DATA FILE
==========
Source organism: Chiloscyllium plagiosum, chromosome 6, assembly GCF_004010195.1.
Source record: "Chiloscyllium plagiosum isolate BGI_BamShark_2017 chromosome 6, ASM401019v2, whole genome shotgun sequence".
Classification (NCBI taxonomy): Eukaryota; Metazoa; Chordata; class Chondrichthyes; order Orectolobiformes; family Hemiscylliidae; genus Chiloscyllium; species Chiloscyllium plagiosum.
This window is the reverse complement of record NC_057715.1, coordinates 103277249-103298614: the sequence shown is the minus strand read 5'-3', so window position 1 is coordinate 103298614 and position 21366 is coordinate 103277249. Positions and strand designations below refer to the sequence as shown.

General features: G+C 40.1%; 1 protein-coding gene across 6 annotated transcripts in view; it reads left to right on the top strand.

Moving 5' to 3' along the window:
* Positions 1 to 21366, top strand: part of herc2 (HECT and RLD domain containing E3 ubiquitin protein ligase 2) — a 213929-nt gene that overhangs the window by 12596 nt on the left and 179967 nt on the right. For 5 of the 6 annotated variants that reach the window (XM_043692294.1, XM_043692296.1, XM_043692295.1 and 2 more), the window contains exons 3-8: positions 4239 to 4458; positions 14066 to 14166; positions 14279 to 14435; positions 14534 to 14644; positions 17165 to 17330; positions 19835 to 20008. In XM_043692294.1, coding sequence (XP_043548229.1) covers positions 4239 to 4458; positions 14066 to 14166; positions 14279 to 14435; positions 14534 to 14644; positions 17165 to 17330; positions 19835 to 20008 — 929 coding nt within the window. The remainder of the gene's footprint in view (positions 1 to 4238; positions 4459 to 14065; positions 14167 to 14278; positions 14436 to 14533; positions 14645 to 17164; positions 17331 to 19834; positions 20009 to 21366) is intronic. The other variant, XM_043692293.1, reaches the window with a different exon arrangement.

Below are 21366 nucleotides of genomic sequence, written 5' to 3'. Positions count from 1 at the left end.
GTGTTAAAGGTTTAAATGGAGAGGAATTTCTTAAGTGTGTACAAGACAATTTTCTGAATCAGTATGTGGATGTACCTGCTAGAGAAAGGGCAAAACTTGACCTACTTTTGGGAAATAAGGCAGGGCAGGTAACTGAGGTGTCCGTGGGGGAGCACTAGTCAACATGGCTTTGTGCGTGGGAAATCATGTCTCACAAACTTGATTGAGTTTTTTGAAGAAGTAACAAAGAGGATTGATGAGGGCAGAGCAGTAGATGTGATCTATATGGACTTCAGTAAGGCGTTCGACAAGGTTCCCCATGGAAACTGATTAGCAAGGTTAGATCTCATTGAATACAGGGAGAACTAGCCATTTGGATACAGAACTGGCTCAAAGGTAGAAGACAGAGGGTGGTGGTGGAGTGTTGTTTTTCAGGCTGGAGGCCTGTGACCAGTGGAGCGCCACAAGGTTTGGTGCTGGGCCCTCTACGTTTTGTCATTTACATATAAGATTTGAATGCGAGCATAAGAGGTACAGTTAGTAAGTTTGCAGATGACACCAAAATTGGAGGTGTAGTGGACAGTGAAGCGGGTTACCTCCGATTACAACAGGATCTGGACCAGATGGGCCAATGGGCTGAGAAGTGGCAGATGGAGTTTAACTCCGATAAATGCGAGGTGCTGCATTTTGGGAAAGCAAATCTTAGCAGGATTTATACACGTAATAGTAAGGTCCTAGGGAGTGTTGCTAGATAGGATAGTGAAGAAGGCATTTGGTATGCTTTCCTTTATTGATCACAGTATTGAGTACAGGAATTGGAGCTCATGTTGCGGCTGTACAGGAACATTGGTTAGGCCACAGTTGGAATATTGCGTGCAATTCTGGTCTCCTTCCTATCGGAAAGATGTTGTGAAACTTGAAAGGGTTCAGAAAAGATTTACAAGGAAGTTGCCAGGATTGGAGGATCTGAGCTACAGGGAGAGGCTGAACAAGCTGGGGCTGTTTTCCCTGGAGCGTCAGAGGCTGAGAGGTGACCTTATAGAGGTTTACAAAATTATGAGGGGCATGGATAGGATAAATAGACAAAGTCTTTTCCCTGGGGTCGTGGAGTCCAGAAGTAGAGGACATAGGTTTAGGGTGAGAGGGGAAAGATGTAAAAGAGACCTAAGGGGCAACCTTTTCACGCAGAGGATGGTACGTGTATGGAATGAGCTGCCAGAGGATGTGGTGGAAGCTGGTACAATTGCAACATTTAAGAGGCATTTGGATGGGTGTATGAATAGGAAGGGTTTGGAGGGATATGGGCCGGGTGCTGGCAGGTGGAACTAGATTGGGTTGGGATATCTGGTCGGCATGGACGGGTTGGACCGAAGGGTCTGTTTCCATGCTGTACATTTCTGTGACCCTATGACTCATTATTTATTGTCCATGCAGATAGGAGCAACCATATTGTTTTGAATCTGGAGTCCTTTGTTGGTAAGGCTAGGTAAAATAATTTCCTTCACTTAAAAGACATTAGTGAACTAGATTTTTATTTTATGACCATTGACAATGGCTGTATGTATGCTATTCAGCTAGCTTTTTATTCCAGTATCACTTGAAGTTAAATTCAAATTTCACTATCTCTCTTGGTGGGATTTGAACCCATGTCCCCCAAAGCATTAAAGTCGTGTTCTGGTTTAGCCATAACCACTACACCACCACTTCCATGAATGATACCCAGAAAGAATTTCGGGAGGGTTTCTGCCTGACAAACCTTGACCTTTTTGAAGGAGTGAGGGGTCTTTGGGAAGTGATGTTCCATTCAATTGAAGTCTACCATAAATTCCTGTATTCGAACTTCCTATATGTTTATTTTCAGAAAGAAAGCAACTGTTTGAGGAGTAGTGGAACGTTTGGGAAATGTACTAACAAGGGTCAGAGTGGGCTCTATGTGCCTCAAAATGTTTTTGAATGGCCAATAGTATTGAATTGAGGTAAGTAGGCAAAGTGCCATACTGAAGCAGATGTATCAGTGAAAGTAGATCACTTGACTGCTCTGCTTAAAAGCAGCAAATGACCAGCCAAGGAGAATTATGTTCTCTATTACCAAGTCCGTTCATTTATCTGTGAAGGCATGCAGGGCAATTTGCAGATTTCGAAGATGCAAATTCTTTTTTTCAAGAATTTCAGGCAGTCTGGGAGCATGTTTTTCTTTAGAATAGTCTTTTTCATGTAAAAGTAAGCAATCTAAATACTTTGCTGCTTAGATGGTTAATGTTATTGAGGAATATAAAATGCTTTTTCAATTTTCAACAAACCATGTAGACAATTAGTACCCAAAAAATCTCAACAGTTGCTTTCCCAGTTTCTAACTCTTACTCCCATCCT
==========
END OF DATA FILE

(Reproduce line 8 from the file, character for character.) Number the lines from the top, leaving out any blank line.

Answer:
Below are 21366 nucleotides of genomic sequence, written 5' to 3'. Positions count from 1 at the left end.